Our criminal justice system promises defendants a fair and just adjudication of guilt, regardless of the character of the alleged offense. Yet, from mandatory arrest to “no-drop” prosecution policies, the system’s front-end response to domestic violence reflects the belief that it differs from other crimes in ways that permit or require the adaptation of criminal justice response mechanisms. Although scholars debate whether these differential responses are effective or normatively sound, the scholarship leaves untouched the presumption that, once the adjudicatory phase is underway, the system treats domestic violence offenses like any other crime. This Article reveals that this presumption is false. It demonstrates that many jurisdictions have adopted specialized evidence rules that authorize admission of highly persuasive evidence of guilt in domestic violence prosecutions that would be inadmissible in other criminal cases. These jurisdictions unmoor evidence rules from their justificatory principles to accommodate the same iteration of domestic violence exceptionalism that underlies specialized front-end criminal justice policies. The Article argues that even though such evidentiary manipulation may be effective in securing convictions, enlisting different evidence rules in our war on domestic violence is unfair to defendants charged with such offenses and undermines the integrity of the criminal justice system. It also harms some of the people the system seeks to protect by both reducing the efficacy of the criminal justice intervention and discrediting those complainants who do not support prosecution.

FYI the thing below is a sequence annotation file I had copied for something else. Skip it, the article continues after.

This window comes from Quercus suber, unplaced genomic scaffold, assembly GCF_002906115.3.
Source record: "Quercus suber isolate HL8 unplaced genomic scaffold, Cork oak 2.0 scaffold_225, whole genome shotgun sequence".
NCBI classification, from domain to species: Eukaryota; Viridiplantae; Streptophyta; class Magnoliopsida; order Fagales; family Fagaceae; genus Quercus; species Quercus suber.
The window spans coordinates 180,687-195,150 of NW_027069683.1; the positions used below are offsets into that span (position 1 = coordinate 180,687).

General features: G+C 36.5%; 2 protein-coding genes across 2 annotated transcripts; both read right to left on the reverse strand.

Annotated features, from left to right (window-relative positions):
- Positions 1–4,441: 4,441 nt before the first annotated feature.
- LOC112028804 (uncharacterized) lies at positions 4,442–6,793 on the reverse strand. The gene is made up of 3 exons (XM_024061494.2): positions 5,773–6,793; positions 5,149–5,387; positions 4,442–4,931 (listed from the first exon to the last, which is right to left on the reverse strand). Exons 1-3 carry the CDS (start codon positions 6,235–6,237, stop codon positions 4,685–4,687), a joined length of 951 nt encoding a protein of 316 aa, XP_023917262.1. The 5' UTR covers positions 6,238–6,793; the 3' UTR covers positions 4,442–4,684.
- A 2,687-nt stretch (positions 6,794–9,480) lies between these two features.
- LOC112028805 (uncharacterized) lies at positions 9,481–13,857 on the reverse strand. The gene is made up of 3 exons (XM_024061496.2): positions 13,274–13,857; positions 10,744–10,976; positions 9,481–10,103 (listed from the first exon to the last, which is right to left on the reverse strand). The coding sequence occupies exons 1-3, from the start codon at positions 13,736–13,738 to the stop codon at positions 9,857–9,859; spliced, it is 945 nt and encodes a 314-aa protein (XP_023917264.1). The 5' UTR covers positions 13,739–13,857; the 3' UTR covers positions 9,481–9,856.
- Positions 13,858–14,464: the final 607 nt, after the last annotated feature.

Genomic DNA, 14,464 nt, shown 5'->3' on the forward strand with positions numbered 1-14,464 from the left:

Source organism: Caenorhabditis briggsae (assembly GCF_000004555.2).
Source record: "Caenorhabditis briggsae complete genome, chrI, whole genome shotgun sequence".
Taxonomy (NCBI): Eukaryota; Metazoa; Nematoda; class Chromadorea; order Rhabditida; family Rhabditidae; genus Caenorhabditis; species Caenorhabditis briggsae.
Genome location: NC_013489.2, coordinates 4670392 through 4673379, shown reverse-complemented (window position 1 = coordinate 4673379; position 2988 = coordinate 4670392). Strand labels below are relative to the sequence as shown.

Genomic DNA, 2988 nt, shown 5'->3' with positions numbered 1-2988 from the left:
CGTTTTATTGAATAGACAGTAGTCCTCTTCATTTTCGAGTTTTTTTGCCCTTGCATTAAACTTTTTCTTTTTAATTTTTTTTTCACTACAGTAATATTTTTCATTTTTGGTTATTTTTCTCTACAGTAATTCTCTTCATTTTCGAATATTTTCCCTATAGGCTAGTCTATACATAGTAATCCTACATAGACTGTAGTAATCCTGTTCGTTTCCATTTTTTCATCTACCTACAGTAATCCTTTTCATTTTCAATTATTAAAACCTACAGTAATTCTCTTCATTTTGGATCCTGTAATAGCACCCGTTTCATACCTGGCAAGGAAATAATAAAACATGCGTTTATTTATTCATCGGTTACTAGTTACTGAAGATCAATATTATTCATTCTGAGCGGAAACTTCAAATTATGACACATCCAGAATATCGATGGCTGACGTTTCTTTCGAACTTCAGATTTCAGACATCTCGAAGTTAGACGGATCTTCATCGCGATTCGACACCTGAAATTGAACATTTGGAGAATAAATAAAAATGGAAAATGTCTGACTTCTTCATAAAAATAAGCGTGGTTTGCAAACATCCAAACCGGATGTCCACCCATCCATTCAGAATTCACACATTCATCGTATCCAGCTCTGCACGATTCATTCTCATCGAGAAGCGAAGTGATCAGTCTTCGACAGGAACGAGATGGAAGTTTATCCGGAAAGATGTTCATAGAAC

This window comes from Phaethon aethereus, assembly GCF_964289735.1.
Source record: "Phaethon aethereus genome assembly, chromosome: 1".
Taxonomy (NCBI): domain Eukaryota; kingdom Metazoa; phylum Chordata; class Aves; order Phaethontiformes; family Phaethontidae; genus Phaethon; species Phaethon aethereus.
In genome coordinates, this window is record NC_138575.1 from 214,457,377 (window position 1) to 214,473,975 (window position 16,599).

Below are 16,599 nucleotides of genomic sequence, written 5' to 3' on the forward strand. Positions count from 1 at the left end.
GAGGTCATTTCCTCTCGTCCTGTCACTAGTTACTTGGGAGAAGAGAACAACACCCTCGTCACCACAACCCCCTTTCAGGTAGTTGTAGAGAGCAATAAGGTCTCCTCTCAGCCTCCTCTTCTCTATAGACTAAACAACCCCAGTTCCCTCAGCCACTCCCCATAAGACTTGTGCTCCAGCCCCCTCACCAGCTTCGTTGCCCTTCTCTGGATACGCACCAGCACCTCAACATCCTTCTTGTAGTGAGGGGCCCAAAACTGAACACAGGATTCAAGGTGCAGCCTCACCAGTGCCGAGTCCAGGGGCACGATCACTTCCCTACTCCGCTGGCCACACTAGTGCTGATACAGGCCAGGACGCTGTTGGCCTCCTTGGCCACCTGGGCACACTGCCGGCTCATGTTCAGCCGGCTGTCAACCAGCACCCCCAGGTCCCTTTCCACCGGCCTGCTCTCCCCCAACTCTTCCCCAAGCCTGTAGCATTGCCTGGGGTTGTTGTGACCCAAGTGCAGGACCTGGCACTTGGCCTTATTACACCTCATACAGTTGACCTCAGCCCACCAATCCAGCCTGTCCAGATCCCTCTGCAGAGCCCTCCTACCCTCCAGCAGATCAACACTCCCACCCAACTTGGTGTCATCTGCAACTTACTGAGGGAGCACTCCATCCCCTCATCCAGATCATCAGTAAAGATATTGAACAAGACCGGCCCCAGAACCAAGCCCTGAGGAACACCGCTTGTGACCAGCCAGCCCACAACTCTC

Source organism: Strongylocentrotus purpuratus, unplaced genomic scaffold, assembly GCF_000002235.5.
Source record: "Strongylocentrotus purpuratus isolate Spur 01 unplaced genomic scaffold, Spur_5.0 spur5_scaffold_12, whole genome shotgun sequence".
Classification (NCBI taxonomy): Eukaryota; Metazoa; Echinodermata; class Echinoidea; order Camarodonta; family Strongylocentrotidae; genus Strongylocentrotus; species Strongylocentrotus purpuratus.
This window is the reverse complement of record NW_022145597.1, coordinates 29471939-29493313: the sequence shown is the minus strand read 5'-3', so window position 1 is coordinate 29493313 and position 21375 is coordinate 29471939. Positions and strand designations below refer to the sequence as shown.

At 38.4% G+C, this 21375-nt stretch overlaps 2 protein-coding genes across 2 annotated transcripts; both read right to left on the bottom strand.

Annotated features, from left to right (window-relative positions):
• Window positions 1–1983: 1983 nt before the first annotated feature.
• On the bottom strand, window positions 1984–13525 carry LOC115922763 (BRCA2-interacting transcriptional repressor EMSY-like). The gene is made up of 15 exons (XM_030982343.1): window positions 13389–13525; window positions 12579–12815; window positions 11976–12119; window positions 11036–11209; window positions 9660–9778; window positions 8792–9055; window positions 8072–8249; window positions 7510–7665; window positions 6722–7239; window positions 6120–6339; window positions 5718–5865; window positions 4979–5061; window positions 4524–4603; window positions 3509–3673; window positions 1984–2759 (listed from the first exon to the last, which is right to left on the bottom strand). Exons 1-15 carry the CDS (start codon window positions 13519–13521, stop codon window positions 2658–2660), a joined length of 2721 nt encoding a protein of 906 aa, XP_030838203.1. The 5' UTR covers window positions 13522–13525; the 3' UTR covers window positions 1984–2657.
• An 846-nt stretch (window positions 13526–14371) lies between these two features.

The botnet, a group of computers infected with malicious software and remotely controlled without their owners’ knowledge, is a ubiquitous tool of cybercrime. Law enforcement can take over botnets, typically by seizing their central “command and control” servers. They can then manipulate the malware installed on private computers to shut the botnet down. This Note examines the Fourth Amendment implications of the government’s use of remote control of malware on private computers to neutralize botnets. It finds that the government could take more intrusive action on infected computers than it has previously done without performing a search or seizure under the Fourth Amendment. Most significantly, remotely finding and removing malware on infected computers does not necessarily trigger Fourth Amendment protections. Computer owners have no possessory interest in malware, so modifying or removing it does not constitute a seizure. Additionally, even if the government’s efforts cause some harm to private computers, this will rarely produce a seizure under the Fourth Amendment because any interference with the computer will be unintentional. Remotely executing commands on infected computers does not constitute a search under the Fourth Amendment unless information is returned to law enforcement.